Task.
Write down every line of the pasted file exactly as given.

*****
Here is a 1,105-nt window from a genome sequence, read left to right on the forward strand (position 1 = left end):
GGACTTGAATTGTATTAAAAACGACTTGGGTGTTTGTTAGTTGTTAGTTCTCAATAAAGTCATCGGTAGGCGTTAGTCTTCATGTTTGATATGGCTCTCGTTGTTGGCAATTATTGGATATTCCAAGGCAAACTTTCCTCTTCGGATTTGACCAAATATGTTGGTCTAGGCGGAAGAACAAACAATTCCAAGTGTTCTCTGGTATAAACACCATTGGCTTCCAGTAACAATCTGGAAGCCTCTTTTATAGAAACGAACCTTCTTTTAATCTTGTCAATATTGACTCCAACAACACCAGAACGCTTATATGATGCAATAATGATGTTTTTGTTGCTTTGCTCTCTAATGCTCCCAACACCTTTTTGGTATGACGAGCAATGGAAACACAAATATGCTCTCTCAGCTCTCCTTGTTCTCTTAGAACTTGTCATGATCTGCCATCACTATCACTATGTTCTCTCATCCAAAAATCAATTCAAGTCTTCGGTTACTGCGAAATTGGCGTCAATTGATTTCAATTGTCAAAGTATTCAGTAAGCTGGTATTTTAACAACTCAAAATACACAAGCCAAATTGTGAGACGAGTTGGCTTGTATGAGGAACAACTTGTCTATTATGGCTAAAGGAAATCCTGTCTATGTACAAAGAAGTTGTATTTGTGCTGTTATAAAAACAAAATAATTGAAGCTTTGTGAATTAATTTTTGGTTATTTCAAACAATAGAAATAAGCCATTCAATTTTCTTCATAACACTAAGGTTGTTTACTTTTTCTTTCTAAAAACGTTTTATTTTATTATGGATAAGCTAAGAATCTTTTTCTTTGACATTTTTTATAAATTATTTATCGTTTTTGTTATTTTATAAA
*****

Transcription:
Here is a 1,105-nt window from a genome sequence, read left to right on the forward strand (position 1 = left end):
GGACTTGAATTGTATTAAAAACGACTTGGGTGTTTGTTAGTTGTTAGTTCTCAATAAAGTCATCGGTAGGCGTTAGTCTTCATGTTTGATATGGCTCTCGTTGTTGGCAATTATTGGATATTCCAAGGCAAACTTTCCTCTTCGGATTTGACCAAATATGTTGGTCTAGGCGGAAGAACAAACAATTCCAAGTGTTCTCTGGTATAAACACCATTGGCTTCCAGTAACAATCTGGAAGCCTCTTTTATAGAAACGAACCTTCTTTTAATCTTGTCAATATTGACTCCAACAACACCAGAACGCTTATATGATGCAATAATGATGTTTTTGTTGCTTTGCTCTCTAATGCTCCCAACACCTTTTTGGTATGACGAGCAATGGAAACACAAATATGCTCTCTCAGCTCTCCTTGTTCTCTTAGAACTTGTCATGATCTGCCATCACTATCACTATGTTCTCTCATCCAAAAATCAATTCAAGTCTTCGGTTACTGCGAAATTGGCGTCAATTGATTTCAATTGTCAAAGTATTCAGTAAGCTGGTATTTTAACAACTCAAAATACACAAGCCAAATTGTGAGACGAGTTGGCTTGTATGAGGAACAACTTGTCTATTATGGCTAAAGGAAATCCTGTCTATGTACAAAGAAGTTGTATTTGTGCTGTTATAAAAACAAAATAATTGAAGCTTTGTGAATTAATTTTTGGTTATTTCAAACAATAGAAATAAGCCATTCAATTTTCTTCATAACACTAAGGTTGTTTACTTTTTCTTTCTAAAAACGTTTTATTTTATTATGGATAAGCTAAGAATCTTTTTCTTTGACATTTTTTATAAATTATTTATCGTTTTTGTTATTTTATAAA